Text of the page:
THIS BLOG is NOW RETIRED

I began this blog in May 2009 following the death of Marcia Powell at Perryville State Prison in Goodyear, Arizona. It is not intended to prescribe the path that leads to freedom from the prison industrial complex.

Rather, these are just my observations in arguably the most racist, fascist, militaristic state in the nation at a critical time in history for a number of intersecting liberation movements. From Indigenous resistance to genocidal practices, to the fight over laws like SB1070 and the ban on Ethnic Studies, Arizona is at the center of many battles for human rights, and thus the struggle for prison abolition as well - for none are free until all are. I retired the blog in APRIL 2013.

Visit me now at Arizona Prison Watch or Survivors of Prison Violence-AZ

David Rovics: We Are Everywhere

To my fellow activists now struggling through life - let this be a reminder that you are not alone and that we desperately need you here. All the injustice, grief, war, and human suffering calls for us to stay and do everything we can about it - you can't help us anymore when you're gone. Don't give up the fight - your last shred of hope may just keep someone else alive, too.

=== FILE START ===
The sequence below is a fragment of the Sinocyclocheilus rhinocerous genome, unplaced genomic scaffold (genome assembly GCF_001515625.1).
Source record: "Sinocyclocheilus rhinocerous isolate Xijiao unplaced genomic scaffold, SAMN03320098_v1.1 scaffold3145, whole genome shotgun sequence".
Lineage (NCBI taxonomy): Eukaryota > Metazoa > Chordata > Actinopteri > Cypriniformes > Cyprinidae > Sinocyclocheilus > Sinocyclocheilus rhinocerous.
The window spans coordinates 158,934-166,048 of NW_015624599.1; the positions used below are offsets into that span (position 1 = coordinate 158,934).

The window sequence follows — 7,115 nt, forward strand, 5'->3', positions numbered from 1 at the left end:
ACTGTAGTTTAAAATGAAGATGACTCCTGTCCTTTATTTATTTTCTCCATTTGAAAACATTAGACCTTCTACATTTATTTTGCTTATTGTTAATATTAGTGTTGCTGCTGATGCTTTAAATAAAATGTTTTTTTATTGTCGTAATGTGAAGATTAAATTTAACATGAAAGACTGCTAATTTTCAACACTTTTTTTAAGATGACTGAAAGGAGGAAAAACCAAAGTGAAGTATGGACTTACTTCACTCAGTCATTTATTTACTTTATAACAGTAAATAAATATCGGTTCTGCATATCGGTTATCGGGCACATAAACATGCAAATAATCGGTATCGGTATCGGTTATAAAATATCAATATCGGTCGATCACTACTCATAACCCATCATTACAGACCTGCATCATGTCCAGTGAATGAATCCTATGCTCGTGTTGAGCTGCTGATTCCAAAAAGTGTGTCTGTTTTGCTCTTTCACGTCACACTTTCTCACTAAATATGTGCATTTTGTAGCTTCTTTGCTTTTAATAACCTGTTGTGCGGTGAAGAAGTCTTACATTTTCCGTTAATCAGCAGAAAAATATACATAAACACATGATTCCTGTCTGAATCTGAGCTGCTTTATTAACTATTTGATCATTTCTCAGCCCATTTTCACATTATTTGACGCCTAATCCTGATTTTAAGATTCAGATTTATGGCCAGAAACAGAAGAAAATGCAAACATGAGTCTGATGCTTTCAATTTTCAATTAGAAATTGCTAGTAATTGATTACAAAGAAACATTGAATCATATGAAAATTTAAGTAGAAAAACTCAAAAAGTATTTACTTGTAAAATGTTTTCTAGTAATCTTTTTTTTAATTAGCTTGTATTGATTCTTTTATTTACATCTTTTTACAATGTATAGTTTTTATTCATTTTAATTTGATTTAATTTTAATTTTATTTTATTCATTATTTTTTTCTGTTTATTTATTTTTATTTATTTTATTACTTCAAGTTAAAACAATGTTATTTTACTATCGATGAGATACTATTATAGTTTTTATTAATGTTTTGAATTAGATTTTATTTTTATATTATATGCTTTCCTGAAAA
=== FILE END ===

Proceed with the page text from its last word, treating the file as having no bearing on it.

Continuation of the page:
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Tuesday, August 11, 2009

Humanitarian Aid Is Never a Crime...except in Arizona

The DeConcini Court House in Tucson was easy to find this morning: A bunch of old hippies and people of faith with sandals, flowing skirts, graying beards and ponytails, and a few signs were standing around at 8:45am as I drove by. As I approached after parking I noticed a couple of Native Americans in traditional dress - I believe they were Tohono O'odham - smudging the place and blessing Walt Staton. Then, of course, the whole group broke into "We Shall Not Be Moved". That set the stage for the sentencing at 9am.

Walt was sentenced today to one year of unsupervised probation - during which time he's banished from the wildlife refuge - 300 hours of community service picking up litter on public land, and a $25 fee for leaving a jug of water in the desert to try to save a life. More specifically, his punishment was for knowingly leaving "litter" in the Buenos Aires Wildlife Refuge - never mind that he was taking out a bag full of garbage when he was actually ticketed.